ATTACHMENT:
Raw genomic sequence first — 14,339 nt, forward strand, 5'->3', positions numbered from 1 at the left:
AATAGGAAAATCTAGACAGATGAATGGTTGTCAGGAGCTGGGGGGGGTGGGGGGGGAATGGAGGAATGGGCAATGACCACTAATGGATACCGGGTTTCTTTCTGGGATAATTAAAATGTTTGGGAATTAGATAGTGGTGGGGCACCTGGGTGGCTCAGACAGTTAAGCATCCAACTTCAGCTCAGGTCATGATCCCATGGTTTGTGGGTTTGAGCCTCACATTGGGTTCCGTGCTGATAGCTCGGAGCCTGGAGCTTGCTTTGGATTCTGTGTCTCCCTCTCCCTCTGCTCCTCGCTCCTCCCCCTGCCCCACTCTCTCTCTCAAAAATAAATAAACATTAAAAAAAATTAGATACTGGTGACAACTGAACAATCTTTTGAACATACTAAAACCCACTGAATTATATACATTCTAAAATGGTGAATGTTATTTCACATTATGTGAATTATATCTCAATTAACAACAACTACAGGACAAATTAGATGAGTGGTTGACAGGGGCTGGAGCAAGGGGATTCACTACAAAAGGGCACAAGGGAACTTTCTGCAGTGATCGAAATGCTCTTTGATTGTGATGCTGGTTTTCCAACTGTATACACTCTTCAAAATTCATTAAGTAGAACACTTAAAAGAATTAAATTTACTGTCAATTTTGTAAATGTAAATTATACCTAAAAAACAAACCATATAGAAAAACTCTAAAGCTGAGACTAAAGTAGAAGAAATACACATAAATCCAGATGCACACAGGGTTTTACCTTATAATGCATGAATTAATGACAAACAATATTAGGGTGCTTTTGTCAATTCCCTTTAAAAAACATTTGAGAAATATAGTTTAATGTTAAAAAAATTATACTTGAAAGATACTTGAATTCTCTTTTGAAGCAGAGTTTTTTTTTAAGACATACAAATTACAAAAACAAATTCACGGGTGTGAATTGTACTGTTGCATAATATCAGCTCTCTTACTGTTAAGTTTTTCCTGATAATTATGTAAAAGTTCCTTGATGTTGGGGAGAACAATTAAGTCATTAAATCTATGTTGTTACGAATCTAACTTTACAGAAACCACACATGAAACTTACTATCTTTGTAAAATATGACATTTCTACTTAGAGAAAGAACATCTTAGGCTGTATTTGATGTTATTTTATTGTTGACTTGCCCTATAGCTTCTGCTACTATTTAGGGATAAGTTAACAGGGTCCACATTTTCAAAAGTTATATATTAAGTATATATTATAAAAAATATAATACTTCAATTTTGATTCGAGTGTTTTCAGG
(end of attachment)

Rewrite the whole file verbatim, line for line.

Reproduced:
Raw genomic sequence first — 14,339 nt, forward strand, 5'->3', positions numbered from 1 at the left:
AATAGGAAAATCTAGACAGATGAATGGTTGTCAGGAGCTGGGGGGGGTGGGGGGGGAATGGAGGAATGGGCAATGACCACTAATGGATACCGGGTTTCTTTCTGGGATAATTAAAATGTTTGGGAATTAGATAGTGGTGGGGCACCTGGGTGGCTCAGACAGTTAAGCATCCAACTTCAGCTCAGGTCATGATCCCATGGTTTGTGGGTTTGAGCCTCACATTGGGTTCCGTGCTGATAGCTCGGAGCCTGGAGCTTGCTTTGGATTCTGTGTCTCCCTCTCCCTCTGCTCCTCGCTCCTCCCCCTGCCCCACTCTCTCTCTCAAAAATAAATAAACATTAAAAAAAATTAGATACTGGTGACAACTGAACAATCTTTTGAACATACTAAAACCCACTGAATTATATACATTCTAAAATGGTGAATGTTATTTCACATTATGTGAATTATATCTCAATTAACAACAACTACAGGACAAATTAGATGAGTGGTTGACAGGGGCTGGAGCAAGGGGATTCACTACAAAAGGGCACAAGGGAACTTTCTGCAGTGATCGAAATGCTCTTTGATTGTGATGCTGGTTTTCCAACTGTATACACTCTTCAAAATTCATTAAGTAGAACACTTAAAAGAATTAAATTTACTGTCAATTTTGTAAATGTAAATTATACCTAAAAAACAAACCATATAGAAAAACTCTAAAGCTGAGACTAAAGTAGAAGAAATACACATAAATCCAGATGCACACAGGGTTTTACCTTATAATGCATGAATTAATGACAAACAATATTAGGGTGCTTTTGTCAATTCCCTTTAAAAAACATTTGAGAAATATAGTTTAATGTTAAAAAAATTATACTTGAAAGATACTTGAATTCTCTTTTGAAGCAGAGTTTTTTTTTAAGACATACAAATTACAAAAACAAATTCACGGGTGTGAATTGTACTGTTGCATAATATCAGCTCTCTTACTGTTAAGTTTTTCCTGATAATTATGTAAAAGTTCCTTGATGTTGGGGAGAACAATTAAGTCATTAAATCTATGTTGTTACGAATCTAACTTTACAGAAACCACACATGAAACTTACTATCTTTGTAAAATATGACATTTCTACTTAGAGAAAGAACATCTTAGGCTGTATTTGATGTTATTTTATTGTTGACTTGCCCTATAGCTTCTGCTACTATTTAGGGATAAGTTAACAGGGTCCACATTTTCAAAAGTTATATATTAAGTATATATTATAAAAAATATAATACTTCAATTTTGATTCGAGTGTTTTCAGG